Tap and Go: Kids Code Plobot With Cards
October 27, 2016      

Every week there seems to be a new robot that introduces kids to coding concepts. But the new Arduino-based Plobot, which is on Kickstarter with a starting price point of $79, might have the simplest, least intimidating approach yet.

Designed for kids 4-8 years old, kids simply tap command cards against Plobot’s head to automatically create a program the robot follows. A green “play” card acts as the execute function to perform what was coded.

Each command card represents a block of code. Except the kids don’t need to understand the complexities of writing that code. It’s a nice, non-threatening introduction to coding. The command cards trigger Plobot through its built-in RFID scanner, making Plobot navigate a maze of obstacles, play music, light up with different colors, sense nearby objects, and much more.

Plobot comes standard with two types of cards: function cards and motion cards. Plobot offers expansion packs to challenge kids as they go. For example, color cards can be combined to make Plobot glow different colors, and Modifier cards change the effects of other Function Cards.

Watch the video below in which NYU Shanghai professor and Plobot creator Rodolfo Cossovich demonstrates how simple it is to “code” Plobot. Here’s the sequence of motion cards he uses to tell Plobot what to do: forward, forward, turn right, turn right, turn right, forward, forward.

Cossovich says there are up to 50 possible steps in one sequence, dozens of cards and more expansions on the way.

“Computational thinking is becoming a core literacy for the next generation. Plobot gives kids a headstart without the negative effects of screens,” says Cossovich. “Many parents have described Plobot as a physical version of Scratch, and we mix this approach with play to help kids become logical thinkers.”

By breaking down each task into a sequence of steps, kids exercise problem solving and creative thinking abilities, while picking up core coding concepts such as variables, conditionals, and loops.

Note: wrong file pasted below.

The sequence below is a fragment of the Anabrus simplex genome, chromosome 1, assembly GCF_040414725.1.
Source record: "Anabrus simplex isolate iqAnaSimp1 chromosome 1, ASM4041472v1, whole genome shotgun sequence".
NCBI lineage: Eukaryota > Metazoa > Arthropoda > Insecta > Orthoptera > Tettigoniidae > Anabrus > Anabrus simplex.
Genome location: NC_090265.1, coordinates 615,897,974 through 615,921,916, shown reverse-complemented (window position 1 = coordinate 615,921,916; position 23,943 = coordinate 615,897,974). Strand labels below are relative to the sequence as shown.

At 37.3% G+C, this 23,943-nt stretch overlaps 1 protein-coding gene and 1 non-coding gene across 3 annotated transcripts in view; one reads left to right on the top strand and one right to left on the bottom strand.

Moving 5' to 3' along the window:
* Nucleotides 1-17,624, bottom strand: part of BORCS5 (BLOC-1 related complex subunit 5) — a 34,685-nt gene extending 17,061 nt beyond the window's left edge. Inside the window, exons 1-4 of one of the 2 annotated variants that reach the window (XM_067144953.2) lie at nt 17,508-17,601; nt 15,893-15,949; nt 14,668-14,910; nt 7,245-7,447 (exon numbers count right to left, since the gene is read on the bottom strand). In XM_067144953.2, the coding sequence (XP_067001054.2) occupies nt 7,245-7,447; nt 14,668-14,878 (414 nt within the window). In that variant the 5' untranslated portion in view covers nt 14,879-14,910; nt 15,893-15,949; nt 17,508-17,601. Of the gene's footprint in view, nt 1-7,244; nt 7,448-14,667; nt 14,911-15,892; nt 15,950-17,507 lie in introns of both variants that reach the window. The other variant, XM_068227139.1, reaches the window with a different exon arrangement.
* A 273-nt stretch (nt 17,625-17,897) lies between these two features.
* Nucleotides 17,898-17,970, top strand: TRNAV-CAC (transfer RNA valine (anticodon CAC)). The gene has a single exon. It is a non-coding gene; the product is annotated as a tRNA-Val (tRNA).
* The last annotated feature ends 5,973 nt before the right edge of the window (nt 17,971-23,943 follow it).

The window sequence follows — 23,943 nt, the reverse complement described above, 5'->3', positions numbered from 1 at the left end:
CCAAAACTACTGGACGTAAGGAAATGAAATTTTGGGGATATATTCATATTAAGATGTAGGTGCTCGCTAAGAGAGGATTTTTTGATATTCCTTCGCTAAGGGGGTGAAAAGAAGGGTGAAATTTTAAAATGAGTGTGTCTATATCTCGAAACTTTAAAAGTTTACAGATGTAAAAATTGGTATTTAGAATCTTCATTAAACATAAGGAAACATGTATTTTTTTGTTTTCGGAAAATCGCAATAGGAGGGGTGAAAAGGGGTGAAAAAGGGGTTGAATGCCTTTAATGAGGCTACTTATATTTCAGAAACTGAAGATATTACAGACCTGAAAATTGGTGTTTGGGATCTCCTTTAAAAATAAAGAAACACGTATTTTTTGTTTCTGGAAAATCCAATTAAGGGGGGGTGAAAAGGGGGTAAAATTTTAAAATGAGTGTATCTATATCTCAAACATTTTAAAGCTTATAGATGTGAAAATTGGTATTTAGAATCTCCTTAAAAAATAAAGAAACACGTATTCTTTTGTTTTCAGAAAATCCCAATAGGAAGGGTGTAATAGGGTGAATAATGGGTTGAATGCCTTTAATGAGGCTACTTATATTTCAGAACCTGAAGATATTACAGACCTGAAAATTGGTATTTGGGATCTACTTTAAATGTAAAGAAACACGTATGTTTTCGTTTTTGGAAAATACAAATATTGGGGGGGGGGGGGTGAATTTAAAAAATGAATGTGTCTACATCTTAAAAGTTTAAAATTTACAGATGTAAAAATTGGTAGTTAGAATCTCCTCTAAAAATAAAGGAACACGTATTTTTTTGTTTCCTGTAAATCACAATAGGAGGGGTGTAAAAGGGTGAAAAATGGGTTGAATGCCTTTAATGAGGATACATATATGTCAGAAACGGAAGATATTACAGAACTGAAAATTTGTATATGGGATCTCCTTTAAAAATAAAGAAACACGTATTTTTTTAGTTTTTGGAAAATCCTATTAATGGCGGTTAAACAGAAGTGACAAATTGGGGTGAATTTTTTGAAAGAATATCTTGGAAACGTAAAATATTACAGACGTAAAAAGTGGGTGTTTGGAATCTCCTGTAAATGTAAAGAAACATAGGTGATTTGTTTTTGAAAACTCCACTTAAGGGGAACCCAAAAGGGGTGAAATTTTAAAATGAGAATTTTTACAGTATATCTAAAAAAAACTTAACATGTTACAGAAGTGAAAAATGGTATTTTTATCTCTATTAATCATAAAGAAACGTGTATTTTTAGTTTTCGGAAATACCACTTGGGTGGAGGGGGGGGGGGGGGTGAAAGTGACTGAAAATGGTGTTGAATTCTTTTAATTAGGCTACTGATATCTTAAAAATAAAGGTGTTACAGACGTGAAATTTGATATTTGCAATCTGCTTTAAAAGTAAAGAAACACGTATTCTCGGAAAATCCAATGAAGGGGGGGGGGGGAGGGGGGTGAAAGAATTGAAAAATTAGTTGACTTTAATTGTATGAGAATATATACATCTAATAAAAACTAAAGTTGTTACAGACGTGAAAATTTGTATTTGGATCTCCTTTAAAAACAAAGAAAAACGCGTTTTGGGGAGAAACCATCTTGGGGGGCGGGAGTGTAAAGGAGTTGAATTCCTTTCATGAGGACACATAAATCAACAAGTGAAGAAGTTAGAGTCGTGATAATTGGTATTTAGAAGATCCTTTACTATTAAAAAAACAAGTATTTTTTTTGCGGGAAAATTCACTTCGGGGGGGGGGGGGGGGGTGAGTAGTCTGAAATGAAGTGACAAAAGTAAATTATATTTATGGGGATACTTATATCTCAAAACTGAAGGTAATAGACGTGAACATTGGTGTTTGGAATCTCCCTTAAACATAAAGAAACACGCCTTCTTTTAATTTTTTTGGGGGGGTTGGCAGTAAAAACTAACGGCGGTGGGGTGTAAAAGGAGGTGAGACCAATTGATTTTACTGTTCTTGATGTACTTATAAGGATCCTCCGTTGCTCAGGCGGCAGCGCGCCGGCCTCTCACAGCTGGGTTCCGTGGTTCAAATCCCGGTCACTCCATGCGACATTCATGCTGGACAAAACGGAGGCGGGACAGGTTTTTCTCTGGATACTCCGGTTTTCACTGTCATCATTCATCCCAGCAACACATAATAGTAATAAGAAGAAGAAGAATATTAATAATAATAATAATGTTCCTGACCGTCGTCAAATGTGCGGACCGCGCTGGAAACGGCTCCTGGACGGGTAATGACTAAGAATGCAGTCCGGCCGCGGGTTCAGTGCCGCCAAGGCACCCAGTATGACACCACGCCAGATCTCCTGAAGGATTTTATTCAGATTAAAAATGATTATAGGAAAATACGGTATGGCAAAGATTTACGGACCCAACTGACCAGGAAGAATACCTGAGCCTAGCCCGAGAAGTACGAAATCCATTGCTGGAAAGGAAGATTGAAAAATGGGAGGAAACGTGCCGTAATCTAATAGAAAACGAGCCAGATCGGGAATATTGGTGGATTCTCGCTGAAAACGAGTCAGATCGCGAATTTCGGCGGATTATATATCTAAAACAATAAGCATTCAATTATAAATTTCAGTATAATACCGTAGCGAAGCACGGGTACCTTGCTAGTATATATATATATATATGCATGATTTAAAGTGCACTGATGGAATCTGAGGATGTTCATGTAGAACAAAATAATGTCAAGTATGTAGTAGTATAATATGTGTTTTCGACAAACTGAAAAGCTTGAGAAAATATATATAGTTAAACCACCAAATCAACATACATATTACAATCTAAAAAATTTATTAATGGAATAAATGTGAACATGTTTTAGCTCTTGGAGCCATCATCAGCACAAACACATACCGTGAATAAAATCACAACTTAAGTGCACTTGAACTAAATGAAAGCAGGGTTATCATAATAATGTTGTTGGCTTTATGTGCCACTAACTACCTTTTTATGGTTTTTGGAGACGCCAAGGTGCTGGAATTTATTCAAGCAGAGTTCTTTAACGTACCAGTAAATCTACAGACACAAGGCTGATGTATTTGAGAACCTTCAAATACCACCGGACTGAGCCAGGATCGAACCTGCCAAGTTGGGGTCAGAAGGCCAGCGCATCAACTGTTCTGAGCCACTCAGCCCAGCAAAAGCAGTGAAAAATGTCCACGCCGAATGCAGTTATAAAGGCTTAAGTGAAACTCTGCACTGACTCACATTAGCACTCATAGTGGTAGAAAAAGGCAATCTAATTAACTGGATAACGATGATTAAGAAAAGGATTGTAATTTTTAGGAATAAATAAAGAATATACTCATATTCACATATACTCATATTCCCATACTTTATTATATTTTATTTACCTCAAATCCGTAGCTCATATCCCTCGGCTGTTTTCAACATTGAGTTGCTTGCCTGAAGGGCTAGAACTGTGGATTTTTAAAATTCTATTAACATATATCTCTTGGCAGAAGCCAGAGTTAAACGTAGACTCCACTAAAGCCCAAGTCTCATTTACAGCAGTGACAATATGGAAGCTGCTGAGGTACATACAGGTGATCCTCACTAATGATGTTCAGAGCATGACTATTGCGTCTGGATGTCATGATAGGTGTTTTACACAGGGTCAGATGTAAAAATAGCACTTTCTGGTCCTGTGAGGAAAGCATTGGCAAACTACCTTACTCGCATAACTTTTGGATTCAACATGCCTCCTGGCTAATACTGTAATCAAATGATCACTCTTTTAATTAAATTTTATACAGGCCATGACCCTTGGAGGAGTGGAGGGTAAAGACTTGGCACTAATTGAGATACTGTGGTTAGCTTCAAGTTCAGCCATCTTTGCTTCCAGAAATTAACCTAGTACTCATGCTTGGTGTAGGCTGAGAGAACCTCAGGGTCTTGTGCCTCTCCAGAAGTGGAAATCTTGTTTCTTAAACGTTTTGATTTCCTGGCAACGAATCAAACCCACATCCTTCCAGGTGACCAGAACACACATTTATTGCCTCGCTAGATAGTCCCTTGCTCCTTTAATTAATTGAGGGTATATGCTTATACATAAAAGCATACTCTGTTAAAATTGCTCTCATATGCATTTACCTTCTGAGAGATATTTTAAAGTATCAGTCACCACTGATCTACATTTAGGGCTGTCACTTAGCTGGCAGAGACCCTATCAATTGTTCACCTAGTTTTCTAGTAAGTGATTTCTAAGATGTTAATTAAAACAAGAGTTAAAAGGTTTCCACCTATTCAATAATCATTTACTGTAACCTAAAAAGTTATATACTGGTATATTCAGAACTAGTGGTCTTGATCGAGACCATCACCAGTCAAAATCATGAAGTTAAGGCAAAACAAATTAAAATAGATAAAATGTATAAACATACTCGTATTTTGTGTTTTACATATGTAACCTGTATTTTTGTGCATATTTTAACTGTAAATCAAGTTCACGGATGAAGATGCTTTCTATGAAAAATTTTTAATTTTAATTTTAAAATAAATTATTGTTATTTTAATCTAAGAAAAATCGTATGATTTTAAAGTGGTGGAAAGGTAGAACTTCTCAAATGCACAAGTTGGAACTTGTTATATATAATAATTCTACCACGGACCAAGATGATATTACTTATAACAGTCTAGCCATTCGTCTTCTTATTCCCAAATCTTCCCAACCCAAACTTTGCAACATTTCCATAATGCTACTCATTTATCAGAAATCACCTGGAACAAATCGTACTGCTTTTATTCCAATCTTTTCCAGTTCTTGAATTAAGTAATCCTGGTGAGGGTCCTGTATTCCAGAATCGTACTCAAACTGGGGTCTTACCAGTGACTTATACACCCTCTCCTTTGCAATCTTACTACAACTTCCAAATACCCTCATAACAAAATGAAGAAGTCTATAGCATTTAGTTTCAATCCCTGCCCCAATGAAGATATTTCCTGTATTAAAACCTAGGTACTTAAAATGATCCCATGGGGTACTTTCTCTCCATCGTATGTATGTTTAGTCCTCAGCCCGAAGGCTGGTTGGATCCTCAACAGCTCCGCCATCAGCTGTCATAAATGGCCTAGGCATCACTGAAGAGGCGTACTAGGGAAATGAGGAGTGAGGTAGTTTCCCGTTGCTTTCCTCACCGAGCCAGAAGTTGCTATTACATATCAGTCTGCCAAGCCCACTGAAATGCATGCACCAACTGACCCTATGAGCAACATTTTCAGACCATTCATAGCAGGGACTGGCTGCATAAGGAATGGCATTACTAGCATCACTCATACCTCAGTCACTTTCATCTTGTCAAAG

“Being able to decompose a problem into sub-problems, recognize patterns, extract abstraction, and formulate algorithms are critical skills that are needed in everday life,” says Tekin Mericli, a senior robotics engineer at Carnegie Mellon’s National Robotics Engineering Center (NREC). “Plobot offers a very valuable medium to prepare our next generations to become not only computational thinkers, but also robot-literate individuals.”


The startup has developed a custom curriculum around Plobot that is has pilot-tested with hundreds of kids in international schools around the world, including schools in Shanghai, Taipei, Buenos Aires and Washington, DC. Backers will have access to an online teaching guide with curriculum centered around Plobot’s abilities.

The first units of Plobot will ship to early birds in January 2017, the company says, with other backers receiving Plobot in March 2017. Plobot’s exterior is made of plastic, and kids can customize Plobot using stickers, clay, and or attaching Duplo blocks on its back.

“As a teacher, I feel we are just not equipped properly for the speed of change that this digital era brought to us. We have iPads at school, smart screens but not so much changed in class management,” says Cossovich. “I still have to show them and ask them not to touch so many things when I teach science at primary schools. And I feel sorry for that. We should be able to ask them to experiment non-stop.”

Evolution of Plobot.